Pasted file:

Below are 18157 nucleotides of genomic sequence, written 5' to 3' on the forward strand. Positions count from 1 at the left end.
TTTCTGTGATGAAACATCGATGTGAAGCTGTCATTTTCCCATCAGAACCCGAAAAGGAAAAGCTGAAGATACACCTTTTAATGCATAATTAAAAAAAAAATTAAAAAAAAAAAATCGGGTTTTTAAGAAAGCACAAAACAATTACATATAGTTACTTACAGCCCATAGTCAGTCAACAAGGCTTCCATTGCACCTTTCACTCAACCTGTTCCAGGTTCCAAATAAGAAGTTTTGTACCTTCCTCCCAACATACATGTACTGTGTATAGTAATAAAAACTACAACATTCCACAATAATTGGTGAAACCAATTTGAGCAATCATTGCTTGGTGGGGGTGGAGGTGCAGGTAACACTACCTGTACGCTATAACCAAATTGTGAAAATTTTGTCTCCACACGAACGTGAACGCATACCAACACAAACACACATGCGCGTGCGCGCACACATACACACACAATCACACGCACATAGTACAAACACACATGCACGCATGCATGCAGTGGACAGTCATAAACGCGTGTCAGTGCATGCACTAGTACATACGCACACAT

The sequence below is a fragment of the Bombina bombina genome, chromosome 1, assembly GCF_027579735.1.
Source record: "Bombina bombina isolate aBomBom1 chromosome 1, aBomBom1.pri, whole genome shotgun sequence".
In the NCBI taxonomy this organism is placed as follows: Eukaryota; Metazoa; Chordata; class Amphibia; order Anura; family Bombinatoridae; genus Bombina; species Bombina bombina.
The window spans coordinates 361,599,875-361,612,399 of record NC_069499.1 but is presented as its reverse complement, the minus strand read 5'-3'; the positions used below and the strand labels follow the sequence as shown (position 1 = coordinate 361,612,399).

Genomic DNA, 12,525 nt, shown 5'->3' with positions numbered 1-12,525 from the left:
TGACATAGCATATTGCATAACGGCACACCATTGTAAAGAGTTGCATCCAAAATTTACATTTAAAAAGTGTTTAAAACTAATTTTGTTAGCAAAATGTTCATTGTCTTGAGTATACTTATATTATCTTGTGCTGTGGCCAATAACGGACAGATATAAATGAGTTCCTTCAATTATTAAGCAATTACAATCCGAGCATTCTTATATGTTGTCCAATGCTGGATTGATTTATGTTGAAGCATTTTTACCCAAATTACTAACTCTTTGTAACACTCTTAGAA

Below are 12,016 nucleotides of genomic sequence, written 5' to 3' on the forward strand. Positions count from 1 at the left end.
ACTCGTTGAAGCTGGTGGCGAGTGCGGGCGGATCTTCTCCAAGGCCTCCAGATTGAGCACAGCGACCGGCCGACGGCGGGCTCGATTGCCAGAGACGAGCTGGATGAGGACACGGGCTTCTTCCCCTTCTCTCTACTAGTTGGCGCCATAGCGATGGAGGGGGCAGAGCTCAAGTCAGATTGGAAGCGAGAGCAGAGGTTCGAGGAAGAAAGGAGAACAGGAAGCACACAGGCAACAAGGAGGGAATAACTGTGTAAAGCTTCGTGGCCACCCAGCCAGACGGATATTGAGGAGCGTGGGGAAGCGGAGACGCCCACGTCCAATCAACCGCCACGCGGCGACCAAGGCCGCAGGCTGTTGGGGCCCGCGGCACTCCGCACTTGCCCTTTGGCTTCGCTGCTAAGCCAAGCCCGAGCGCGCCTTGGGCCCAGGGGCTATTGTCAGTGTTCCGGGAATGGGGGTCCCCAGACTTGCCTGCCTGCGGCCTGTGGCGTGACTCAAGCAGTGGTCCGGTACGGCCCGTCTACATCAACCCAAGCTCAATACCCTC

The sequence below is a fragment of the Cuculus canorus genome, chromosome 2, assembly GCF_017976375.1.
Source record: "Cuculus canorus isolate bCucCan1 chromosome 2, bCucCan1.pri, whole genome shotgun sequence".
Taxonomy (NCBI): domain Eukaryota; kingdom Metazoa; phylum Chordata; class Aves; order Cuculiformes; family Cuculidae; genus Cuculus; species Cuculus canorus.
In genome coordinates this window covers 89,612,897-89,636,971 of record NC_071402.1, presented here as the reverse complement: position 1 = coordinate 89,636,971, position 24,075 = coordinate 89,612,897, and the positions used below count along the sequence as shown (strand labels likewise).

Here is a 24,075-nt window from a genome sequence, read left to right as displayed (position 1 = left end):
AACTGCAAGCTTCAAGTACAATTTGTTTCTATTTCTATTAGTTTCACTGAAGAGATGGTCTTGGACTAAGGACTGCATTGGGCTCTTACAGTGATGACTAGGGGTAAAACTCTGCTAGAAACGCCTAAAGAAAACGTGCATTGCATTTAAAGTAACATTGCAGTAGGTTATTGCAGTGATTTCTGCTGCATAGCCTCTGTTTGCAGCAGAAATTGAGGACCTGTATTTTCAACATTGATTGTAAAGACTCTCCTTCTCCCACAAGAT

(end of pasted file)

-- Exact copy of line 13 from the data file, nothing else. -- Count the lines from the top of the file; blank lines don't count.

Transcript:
Taxonomy (NCBI): domain Eukaryota; kingdom Metazoa; phylum Chordata; class Aves; order Cuculiformes; family Cuculidae; genus Cuculus; species Cuculus canorus.